Choco (Jhonny Hendrix Hinestroza, 2012): Colombia

imageReviewed by Kimberly Howard .  Viewed at The Metropolitan 4,  Santa Barbara International Film Festival, 2013

Choco is a Colombian film which tells the story of a woman’s endurance and resilience against the ongoing domestic violence she suffers from her husband. Choco, who is played by the director’s wife, Karent Hinestroza, easily portrays her character’s strength of spirit and holds an unrelenting grasp on the hope for a better life that remains visible throughout her actions in the movie. A plus for the new-comer since the subject material is at times graphic and invasive. Though the subject matter is a serious one, the director gave away clues to the ending practically straight away, that the remaining scenes of the story seemed dragged out to say the least, repetitive at most. Yet, the movie was impactful enough to keep the audience hopeful with the protagonist and cheer her on.

Choco’s husband constantly drinks and gambles in the streets of Colombia and walks around in a drunken stooper half the time. Choco is the worker of the family and instills values to her two young children. In a scene where her young daughter mouths off to a boy in their circle of friends, Choco disciplines her and says not to show disrespect to anyone despite what is done to you. The cinematography of the movie beautifully assists in telling the journey Choco takes everyday as she goes to work. The wide shot of the green landscape fills the screen for the viewer to make out Choco in the distance and gives the sense of her seemingly endless journey between her oppressed home life and the daily routine of going to work.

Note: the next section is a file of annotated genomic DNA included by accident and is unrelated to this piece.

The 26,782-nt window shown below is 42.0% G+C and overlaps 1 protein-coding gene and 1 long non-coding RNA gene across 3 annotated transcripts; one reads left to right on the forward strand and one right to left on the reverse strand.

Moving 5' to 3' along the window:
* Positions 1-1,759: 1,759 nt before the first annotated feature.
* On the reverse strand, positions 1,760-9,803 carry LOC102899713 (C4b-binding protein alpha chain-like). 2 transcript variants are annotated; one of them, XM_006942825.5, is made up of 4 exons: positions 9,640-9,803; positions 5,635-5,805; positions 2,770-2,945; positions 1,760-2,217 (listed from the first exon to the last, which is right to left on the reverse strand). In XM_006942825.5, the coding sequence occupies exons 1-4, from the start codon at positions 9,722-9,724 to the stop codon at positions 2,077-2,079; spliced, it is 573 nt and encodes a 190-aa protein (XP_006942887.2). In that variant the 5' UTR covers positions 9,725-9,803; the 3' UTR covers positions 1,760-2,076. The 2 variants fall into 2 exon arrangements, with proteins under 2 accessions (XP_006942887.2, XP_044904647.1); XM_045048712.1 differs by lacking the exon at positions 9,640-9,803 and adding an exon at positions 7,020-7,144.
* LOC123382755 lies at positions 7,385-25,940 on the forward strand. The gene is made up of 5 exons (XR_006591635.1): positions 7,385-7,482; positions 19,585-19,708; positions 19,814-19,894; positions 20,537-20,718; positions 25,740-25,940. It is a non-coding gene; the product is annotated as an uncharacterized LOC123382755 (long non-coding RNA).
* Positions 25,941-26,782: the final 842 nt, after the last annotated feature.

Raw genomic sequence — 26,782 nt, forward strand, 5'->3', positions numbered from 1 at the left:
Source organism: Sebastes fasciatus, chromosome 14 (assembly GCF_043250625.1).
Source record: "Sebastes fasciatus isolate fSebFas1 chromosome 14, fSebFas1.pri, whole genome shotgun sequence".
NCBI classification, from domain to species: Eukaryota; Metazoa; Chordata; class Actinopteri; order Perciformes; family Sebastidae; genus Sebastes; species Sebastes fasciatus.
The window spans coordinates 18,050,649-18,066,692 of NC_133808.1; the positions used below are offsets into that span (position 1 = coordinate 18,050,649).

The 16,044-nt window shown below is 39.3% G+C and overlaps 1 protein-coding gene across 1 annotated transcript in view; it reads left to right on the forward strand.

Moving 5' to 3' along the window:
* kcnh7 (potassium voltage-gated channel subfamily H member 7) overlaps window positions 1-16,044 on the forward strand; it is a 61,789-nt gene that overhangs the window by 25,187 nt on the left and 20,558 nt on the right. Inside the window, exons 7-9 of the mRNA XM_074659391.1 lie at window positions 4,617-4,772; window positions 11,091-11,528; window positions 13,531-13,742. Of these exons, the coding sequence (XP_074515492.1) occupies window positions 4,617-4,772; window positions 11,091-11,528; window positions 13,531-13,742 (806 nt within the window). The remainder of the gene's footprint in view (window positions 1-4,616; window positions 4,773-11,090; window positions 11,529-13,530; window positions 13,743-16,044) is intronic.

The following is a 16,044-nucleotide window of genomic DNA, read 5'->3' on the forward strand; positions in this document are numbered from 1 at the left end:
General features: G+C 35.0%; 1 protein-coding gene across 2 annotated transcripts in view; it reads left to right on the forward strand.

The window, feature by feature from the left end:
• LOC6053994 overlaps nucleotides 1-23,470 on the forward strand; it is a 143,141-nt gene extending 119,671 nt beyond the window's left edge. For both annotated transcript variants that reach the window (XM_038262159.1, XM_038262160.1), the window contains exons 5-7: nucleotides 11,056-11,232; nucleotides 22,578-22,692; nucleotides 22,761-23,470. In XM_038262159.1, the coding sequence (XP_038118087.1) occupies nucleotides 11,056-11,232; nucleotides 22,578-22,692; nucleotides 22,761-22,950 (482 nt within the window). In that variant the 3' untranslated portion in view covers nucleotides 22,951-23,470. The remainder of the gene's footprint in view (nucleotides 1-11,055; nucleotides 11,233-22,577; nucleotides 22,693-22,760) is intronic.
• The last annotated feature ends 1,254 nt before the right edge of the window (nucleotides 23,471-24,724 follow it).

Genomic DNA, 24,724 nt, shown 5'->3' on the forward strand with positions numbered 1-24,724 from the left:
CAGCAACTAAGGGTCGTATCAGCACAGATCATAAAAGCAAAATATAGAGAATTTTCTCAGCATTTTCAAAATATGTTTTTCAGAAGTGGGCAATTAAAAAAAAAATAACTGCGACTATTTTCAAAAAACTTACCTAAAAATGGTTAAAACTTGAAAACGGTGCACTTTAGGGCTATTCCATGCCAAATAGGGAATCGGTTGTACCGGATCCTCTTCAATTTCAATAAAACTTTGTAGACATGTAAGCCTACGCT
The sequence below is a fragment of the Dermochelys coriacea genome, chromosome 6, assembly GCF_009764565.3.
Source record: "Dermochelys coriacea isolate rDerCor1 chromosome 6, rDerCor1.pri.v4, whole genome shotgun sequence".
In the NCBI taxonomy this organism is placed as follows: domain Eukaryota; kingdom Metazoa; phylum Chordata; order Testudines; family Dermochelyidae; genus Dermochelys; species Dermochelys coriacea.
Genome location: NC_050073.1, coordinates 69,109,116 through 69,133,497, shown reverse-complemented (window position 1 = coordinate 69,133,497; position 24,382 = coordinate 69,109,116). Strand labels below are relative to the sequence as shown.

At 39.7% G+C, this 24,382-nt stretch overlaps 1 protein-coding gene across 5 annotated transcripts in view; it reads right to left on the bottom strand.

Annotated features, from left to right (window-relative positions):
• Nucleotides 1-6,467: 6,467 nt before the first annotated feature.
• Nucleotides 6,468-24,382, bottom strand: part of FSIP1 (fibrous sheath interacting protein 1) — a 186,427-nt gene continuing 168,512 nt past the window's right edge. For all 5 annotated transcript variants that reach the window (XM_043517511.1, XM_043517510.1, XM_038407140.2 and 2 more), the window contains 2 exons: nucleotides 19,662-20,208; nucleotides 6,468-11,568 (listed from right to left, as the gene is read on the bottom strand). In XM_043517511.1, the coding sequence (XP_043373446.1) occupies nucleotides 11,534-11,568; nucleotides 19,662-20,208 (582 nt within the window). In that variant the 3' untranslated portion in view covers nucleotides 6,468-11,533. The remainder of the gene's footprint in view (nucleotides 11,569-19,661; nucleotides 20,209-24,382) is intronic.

Choco’s deadbeat husband spends all day gambling away her hard earned money and when he returns home late each night, just like a beast, he takes what he wants from her physical body. Choco’s reluctance and disinterest are not even acknowledged and she remains lifeless and her tolerance level begins to become replaced with a plan and idea of how to break free and begin a better life for her and her children. This is where the chronology of the story seems repetitious because it is the same actions over and over and the viewer is left to wonder if there is any moving forward or breakthrough. At times confusing, this frustrated storyline deals a final blow before the final blow. In an attempt to stand up for herself when she learns her husband stole her son’s school money, which she really saved up for her daughter’s belated birthday cake, her husband strikes her hard down onto the ground. This is an impactful scene, because it reveals the
lack of integrity of her husband’s gambling buddies since no one aides in her rescue. More importantly conveyed is how Choco lays face down in the dirt for a good minute without moving. This delay in her motivation gave more power to her as seen in the heaviness involved in raising herself upright. She then immediately goes to the tienda to pay for her daughter’s birthday cake by having sex with the owner. This is the final demeaning act that wakens her spirit to have the courage to do what she does in the final scene of the movie. The ending, that was told before hand by showing a burning hut, is most graphically surprising that you can’t even believe what you’re seeing! The act was joked about in the beginning of the movie within a circle of women who left their abuser as a means in which to get revenge, and that is exactly what Choco does in the end that literally takes a bite out of her plight.

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